What does unsafe-perm in npm actually do?

’ve routinely been directed to what feels like a magic fix to issues when installing items over NPM. The issue that I’ve most recently encountered occurs in two different OS’s; Windows and Elementary. When attempting to install Sindre Sorhus’ Pure ZSH theme both in Ubuntu WSL and Elementary Loki, I have issues with not having permissions.

The solution seems to be almost the same in both cases.

What exactly is this doing? Is it ‘unsafe’?

Let’s start with a search. So there is a config setting allowed in the package.json that actually can set this per package. But wait, it’s always true unless using root. I never run as root, or with sudo privileges unless I am forced to. Let’s take a look through the source code

Set to true to suppress the UID/GID switching when running package scripts. If set explicitly to false, then installing as a non-root user will fail.

If npm was invoked with root privileges, then it will change the uid to the user account or uid specified by the user config, which defaults to nobody. Set the unsafe-perm flag to run scripts with root privileges.

In other words, if we set unsafe-perm to always true, we will stop getting the user and the group the command was ran as and we will over-load the defaults.

It’s starting to make a bit more sense. This issue that I’m facing is that the permissions my current user has are unable to create the symlinks that are being asked by the program. By setting unsafe-perm to true will force NPM to attempt to always run within the context of the running script.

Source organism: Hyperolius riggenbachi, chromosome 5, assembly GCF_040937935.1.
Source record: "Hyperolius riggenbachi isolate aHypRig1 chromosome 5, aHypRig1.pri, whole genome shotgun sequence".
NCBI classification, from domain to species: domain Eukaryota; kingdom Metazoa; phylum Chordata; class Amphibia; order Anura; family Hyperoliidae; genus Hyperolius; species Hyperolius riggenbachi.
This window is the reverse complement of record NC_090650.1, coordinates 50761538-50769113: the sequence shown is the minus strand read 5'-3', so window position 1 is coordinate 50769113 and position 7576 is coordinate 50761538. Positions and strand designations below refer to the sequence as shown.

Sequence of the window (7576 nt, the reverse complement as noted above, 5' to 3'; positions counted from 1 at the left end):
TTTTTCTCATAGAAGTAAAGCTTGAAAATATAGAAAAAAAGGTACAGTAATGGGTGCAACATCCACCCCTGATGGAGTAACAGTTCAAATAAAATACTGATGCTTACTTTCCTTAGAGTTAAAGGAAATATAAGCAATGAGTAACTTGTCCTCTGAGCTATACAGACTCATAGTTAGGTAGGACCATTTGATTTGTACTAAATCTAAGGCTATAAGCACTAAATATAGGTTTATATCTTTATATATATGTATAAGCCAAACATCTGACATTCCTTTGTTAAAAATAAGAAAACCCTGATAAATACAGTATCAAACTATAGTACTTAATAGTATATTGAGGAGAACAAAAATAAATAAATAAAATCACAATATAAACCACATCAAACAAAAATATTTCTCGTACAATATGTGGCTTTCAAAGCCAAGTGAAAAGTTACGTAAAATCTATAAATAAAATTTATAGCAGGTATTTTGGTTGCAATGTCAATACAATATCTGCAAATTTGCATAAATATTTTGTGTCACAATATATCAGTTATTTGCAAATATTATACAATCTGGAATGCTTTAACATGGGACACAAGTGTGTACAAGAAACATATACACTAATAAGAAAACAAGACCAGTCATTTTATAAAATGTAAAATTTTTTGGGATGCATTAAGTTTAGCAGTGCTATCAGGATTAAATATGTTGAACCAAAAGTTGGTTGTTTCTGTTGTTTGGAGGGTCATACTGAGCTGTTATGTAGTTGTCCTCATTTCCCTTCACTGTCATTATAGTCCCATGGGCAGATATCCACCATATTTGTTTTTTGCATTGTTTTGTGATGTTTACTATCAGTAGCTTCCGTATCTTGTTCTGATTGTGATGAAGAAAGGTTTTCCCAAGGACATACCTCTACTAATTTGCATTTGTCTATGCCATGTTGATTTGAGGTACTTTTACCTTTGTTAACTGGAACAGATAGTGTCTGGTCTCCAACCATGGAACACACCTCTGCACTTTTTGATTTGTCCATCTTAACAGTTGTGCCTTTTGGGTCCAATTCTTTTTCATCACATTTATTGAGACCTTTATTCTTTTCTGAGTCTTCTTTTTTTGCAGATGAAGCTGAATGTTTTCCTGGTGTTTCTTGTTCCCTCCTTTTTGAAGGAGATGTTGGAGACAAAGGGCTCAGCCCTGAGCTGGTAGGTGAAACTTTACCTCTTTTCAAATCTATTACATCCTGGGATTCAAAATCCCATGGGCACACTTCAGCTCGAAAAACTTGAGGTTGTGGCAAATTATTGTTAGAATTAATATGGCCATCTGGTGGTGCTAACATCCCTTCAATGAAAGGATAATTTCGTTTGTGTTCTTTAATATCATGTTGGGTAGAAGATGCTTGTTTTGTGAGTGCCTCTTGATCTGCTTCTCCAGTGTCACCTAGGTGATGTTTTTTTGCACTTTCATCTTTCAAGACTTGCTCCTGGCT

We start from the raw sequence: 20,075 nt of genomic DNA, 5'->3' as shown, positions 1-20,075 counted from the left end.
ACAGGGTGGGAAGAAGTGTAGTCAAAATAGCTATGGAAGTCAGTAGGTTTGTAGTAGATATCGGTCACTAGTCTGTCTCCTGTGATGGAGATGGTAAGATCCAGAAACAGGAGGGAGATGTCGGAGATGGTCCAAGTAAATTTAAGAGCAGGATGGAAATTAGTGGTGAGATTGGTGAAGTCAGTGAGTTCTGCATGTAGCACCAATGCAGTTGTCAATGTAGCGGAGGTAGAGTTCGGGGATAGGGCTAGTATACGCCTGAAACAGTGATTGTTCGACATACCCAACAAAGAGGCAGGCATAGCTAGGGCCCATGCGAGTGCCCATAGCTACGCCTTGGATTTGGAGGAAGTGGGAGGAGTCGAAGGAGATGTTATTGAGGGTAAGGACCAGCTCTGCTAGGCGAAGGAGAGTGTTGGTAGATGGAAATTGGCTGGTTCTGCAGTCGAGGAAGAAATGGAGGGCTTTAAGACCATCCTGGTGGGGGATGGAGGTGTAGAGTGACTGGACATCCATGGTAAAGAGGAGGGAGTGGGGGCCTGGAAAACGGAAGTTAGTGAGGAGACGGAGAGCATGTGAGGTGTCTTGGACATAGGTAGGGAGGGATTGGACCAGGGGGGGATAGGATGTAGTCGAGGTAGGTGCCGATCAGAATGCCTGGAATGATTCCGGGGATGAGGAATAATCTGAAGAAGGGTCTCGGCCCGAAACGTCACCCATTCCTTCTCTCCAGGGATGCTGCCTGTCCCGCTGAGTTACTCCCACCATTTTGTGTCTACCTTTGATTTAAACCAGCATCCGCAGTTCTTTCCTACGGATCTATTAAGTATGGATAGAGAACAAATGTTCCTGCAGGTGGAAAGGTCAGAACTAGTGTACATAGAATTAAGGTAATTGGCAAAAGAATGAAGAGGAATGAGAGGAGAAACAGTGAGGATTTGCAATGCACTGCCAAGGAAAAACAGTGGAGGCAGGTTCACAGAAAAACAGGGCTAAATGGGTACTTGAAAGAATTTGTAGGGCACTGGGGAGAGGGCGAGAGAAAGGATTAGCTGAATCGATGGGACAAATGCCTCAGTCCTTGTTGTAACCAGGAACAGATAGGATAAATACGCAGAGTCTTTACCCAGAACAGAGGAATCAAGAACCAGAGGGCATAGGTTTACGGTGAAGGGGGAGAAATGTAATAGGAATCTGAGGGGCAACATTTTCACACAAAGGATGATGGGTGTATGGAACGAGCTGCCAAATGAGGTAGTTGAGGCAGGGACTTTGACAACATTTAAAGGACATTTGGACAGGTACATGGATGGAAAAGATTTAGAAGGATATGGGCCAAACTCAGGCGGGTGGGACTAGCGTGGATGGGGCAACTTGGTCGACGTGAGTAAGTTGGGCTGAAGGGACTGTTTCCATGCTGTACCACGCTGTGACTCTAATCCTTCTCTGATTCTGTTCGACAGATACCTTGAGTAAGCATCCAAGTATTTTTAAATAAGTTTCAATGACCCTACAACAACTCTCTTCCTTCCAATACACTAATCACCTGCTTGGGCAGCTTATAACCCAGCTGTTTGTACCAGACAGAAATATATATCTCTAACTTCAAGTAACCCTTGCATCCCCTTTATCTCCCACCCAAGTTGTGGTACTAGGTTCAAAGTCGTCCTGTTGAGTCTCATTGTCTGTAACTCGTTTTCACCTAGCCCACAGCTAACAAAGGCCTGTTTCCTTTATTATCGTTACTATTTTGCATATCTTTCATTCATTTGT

I suppose that this isn’t ‘unsafe’ but it does force the package installer to never drop into user and group switching when installing apps. It’s possible then you may end up having the code run as ‘root’ when installing (which could then be considered ‘unsafe’);

This goes all the way back to February 7th, 2011!
Initially this would cause the app to either Error out when false or to toggle the user and group.

But finally, we reach the reasoning for this code (and still it’s not what many may expect).

You can’t please everyone.

Don’t try to be secure if it’ll fail. 

If someone really wants to encourage this all the time, then they can do
npm config set unsafe-perm false explicitly. 

In the npm 1.0 future, it will probably require sudo for global
installing no matter what, and use this behavior for local installing.
Since so many people have npm installing in their home dir, requiring
sudo is causing more trouble than it’s worth.


This was added to help installing files into ‘safe’ locations without sudo.
So I think that I may have the answer?

Use this sparingly; probably bad to set globally for all running scripts. If the user is running as root it may cause the app to force changes that could extend beyond what a running script should have. Never run as root and it will be true by default. Use sudo otherwise. It’s not a magic bullet.

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Sagar Doshi
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